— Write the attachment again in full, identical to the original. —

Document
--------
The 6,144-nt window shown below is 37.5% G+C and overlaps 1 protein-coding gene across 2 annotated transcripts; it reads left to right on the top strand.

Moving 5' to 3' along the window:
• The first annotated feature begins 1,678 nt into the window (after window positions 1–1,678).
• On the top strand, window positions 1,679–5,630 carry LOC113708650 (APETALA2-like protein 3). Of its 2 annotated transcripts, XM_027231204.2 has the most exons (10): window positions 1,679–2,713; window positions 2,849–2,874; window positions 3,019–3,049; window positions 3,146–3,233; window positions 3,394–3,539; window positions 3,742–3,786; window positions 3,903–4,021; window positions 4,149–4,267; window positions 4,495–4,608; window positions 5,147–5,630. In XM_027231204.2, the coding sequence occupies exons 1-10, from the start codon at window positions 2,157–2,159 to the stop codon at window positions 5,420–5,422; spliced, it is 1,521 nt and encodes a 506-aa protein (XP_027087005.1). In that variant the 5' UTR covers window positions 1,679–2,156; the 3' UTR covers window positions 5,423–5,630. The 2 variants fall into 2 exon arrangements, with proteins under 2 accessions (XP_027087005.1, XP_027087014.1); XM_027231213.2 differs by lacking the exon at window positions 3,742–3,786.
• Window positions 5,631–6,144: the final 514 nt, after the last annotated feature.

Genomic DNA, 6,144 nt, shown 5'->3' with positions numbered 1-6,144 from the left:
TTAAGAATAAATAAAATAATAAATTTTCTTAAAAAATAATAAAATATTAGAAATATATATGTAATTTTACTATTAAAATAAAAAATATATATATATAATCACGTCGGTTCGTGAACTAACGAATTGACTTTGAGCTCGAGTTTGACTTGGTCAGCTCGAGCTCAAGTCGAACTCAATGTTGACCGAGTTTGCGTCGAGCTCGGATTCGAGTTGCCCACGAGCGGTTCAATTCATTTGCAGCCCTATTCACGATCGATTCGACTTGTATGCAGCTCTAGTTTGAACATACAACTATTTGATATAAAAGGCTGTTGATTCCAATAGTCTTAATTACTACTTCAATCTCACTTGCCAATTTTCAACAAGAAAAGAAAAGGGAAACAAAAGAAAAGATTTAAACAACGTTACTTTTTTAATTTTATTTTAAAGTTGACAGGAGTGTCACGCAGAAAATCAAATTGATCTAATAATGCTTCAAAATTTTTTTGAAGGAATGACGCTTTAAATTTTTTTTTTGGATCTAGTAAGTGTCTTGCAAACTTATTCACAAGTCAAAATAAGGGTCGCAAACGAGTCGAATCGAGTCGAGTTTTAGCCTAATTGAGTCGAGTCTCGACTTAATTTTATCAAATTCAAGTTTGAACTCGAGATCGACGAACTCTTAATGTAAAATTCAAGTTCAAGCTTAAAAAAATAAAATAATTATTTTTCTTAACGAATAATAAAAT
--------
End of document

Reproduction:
The 6,144-nt window shown below is 37.5% G+C and overlaps 1 protein-coding gene across 2 annotated transcripts; it reads left to right on the top strand.

Moving 5' to 3' along the window:
• The first annotated feature begins 1,678 nt into the window (after window positions 1–1,678).
• On the top strand, window positions 1,679–5,630 carry LOC113708650 (APETALA2-like protein 3). Of its 2 annotated transcripts, XM_027231204.2 has the most exons (10): window positions 1,679–2,713; window positions 2,849–2,874; window positions 3,019–3,049; window positions 3,146–3,233; window positions 3,394–3,539; window positions 3,742–3,786; window positions 3,903–4,021; window positions 4,149–4,267; window positions 4,495–4,608; window positions 5,147–5,630. In XM_027231204.2, the coding sequence occupies exons 1-10, from the start codon at window positions 2,157–2,159 to the stop codon at window positions 5,420–5,422; spliced, it is 1,521 nt and encodes a 506-aa protein (XP_027087005.1). In that variant the 5' UTR covers window positions 1,679–2,156; the 3' UTR covers window positions 5,423–5,630. The 2 variants fall into 2 exon arrangements, with proteins under 2 accessions (XP_027087005.1, XP_027087014.1); XM_027231213.2 differs by lacking the exon at window positions 3,742–3,786.
• Window positions 5,631–6,144: the final 514 nt, after the last annotated feature.

Genomic DNA, 6,144 nt, shown 5'->3' with positions numbered 1-6,144 from the left:
TTAAGAATAAATAAAATAATAAATTTTCTTAAAAAATAATAAAATATTAGAAATATATATGTAATTTTACTATTAAAATAAAAAATATATATATATAATCACGTCGGTTCGTGAACTAACGAATTGACTTTGAGCTCGAGTTTGACTTGGTCAGCTCGAGCTCAAGTCGAACTCAATGTTGACCGAGTTTGCGTCGAGCTCGGATTCGAGTTGCCCACGAGCGGTTCAATTCATTTGCAGCCCTATTCACGATCGATTCGACTTGTATGCAGCTCTAGTTTGAACATACAACTATTTGATATAAAAGGCTGTTGATTCCAATAGTCTTAATTACTACTTCAATCTCACTTGCCAATTTTCAACAAGAAAAGAAAAGGGAAACAAAAGAAAAGATTTAAACAACGTTACTTTTTTAATTTTATTTTAAAGTTGACAGGAGTGTCACGCAGAAAATCAAATTGATCTAATAATGCTTCAAAATTTTTTTGAAGGAATGACGCTTTAAATTTTTTTTTTGGATCTAGTAAGTGTCTTGCAAACTTATTCACAAGTCAAAATAAGGGTCGCAAACGAGTCGAATCGAGTCGAGTTTTAGCCTAATTGAGTCGAGTCTCGACTTAATTTTATCAAATTCAAGTTTGAACTCGAGATCGACGAACTCTTAATGTAAAATTCAAGTTCAAGCTTAAAAAAATAAAATAATTATTTTTCTTAACGAATAATAAAAT